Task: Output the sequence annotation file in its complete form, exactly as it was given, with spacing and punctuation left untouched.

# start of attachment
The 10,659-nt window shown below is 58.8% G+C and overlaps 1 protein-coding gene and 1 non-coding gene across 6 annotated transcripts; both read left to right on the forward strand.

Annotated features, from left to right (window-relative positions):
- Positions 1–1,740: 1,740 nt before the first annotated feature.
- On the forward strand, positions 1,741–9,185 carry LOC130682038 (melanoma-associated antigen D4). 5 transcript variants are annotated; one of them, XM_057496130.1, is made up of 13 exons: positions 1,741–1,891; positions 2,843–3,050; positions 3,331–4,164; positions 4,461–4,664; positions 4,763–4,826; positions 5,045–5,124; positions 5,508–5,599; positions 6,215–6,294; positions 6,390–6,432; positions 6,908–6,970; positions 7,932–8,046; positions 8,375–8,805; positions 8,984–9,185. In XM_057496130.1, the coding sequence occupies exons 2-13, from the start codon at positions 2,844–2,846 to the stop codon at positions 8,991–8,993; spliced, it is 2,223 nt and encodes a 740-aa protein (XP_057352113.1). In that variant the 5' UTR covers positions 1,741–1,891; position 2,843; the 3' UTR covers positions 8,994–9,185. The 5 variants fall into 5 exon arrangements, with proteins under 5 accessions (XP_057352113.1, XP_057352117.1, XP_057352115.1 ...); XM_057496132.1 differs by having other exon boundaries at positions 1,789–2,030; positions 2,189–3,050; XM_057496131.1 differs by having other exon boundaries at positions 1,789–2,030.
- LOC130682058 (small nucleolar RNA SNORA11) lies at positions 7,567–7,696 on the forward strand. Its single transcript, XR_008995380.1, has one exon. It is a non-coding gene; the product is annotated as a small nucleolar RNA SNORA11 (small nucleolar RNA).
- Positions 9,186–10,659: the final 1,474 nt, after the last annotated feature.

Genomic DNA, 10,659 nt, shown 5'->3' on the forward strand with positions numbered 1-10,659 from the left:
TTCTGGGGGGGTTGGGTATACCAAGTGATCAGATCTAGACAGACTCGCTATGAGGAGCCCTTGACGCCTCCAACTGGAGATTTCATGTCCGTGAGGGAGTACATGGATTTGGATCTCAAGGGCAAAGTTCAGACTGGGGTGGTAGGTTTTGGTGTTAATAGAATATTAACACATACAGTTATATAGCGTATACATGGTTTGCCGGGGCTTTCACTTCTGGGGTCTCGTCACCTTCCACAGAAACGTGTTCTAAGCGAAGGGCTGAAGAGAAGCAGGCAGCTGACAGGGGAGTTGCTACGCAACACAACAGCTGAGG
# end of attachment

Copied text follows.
The 10,659-nt window shown below is 58.8% G+C and overlaps 1 protein-coding gene and 1 non-coding gene across 6 annotated transcripts; both read left to right on the forward strand.

Annotated features, from left to right (window-relative positions):
- Positions 1–1,740: 1,740 nt before the first annotated feature.
- On the forward strand, positions 1,741–9,185 carry LOC130682038 (melanoma-associated antigen D4). 5 transcript variants are annotated; one of them, XM_057496130.1, is made up of 13 exons: positions 1,741–1,891; positions 2,843–3,050; positions 3,331–4,164; positions 4,461–4,664; positions 4,763–4,826; positions 5,045–5,124; positions 5,508–5,599; positions 6,215–6,294; positions 6,390–6,432; positions 6,908–6,970; positions 7,932–8,046; positions 8,375–8,805; positions 8,984–9,185. In XM_057496130.1, the coding sequence occupies exons 2-13, from the start codon at positions 2,844–2,846 to the stop codon at positions 8,991–8,993; spliced, it is 2,223 nt and encodes a 740-aa protein (XP_057352113.1). In that variant the 5' UTR covers positions 1,741–1,891; position 2,843; the 3' UTR covers positions 8,994–9,185. The 5 variants fall into 5 exon arrangements, with proteins under 5 accessions (XP_057352113.1, XP_057352117.1, XP_057352115.1 ...); XM_057496132.1 differs by having other exon boundaries at positions 1,789–2,030; positions 2,189–3,050; XM_057496131.1 differs by having other exon boundaries at positions 1,789–2,030.
- LOC130682058 (small nucleolar RNA SNORA11) lies at positions 7,567–7,696 on the forward strand. Its single transcript, XR_008995380.1, has one exon. It is a non-coding gene; the product is annotated as a small nucleolar RNA SNORA11 (small nucleolar RNA).
- Positions 9,186–10,659: the final 1,474 nt, after the last annotated feature.

Genomic DNA, 10,659 nt, shown 5'->3' on the forward strand with positions numbered 1-10,659 from the left:
TTCTGGGGGGGTTGGGTATACCAAGTGATCAGATCTAGACAGACTCGCTATGAGGAGCCCTTGACGCCTCCAACTGGAGATTTCATGTCCGTGAGGGAGTACATGGATTTGGATCTCAAGGGCAAAGTTCAGACTGGGGTGGTAGGTTTTGGTGTTAATAGAATATTAACACATACAGTTATATAGCGTATACATGGTTTGCCGGGGCTTTCACTTCTGGGGTCTCGTCACCTTCCACAGAAACGTGTTCTAAGCGAAGGGCTGAAGAGAAGCAGGCAGCTGACAGGGGAGTTGCTACGCAACACAACAGCTGAGG